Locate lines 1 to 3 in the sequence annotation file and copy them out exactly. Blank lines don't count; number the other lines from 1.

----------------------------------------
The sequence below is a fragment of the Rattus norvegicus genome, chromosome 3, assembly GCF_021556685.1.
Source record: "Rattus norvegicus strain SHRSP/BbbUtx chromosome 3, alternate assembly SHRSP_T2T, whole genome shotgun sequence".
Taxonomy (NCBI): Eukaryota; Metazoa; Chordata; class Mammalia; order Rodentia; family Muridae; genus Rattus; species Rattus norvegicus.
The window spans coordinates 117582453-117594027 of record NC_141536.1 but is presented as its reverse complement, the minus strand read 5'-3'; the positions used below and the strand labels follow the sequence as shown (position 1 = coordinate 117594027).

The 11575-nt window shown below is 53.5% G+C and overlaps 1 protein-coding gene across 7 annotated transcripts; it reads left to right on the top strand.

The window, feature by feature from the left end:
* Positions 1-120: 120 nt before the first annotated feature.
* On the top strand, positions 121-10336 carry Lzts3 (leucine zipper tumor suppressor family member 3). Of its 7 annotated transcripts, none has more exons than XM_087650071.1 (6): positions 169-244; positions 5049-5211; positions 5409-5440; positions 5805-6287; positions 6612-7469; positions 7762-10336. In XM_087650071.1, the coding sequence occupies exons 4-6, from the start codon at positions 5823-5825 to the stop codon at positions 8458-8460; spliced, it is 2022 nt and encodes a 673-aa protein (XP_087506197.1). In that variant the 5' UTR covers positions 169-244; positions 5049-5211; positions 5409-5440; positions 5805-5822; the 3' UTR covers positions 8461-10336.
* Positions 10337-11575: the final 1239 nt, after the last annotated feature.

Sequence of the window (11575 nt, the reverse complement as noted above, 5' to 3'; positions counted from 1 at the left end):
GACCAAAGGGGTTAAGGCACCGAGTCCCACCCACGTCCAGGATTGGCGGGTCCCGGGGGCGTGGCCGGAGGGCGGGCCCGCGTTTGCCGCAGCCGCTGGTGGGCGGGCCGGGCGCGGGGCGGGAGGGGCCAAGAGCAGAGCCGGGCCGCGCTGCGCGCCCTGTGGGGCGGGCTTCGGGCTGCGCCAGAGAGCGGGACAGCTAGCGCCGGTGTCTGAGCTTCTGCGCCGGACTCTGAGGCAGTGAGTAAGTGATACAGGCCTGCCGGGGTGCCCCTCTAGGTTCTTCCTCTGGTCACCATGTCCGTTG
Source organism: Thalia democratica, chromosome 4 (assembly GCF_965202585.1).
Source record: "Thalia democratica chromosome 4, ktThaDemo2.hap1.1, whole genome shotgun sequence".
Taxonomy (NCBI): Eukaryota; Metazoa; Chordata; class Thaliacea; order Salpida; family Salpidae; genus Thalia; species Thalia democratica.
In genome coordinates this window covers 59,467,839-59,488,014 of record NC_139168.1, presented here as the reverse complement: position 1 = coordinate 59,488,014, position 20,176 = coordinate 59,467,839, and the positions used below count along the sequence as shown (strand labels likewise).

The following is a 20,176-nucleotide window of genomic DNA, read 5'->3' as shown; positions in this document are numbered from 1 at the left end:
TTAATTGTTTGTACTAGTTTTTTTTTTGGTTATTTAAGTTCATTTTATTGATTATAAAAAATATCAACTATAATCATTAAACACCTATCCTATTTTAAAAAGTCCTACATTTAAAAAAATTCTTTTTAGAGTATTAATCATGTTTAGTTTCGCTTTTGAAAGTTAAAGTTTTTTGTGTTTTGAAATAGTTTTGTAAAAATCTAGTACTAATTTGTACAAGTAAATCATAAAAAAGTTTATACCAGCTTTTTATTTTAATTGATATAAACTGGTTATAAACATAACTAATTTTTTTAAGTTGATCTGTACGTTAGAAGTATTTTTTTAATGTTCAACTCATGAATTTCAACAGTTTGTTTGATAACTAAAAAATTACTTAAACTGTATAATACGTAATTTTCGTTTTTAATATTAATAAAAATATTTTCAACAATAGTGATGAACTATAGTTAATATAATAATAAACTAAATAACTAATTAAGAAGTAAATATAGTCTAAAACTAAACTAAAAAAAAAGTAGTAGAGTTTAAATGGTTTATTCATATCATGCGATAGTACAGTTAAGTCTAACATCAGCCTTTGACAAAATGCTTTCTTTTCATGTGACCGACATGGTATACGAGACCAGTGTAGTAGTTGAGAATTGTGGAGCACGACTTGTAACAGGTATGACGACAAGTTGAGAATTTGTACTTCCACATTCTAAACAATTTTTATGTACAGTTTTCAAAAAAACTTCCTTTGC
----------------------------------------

The sequence below is a fragment of the Rattus norvegicus genome, chromosome 3, assembly GCF_021556685.1.
Source record: "Rattus norvegicus strain SHRSP/BbbUtx chromosome 3, alternate assembly SHRSP_T2T, whole genome shotgun sequence".
Taxonomy (NCBI): Eukaryota; Metazoa; Chordata; class Mammalia; order Rodentia; family Muridae; genus Rattus; species Rattus norvegicus.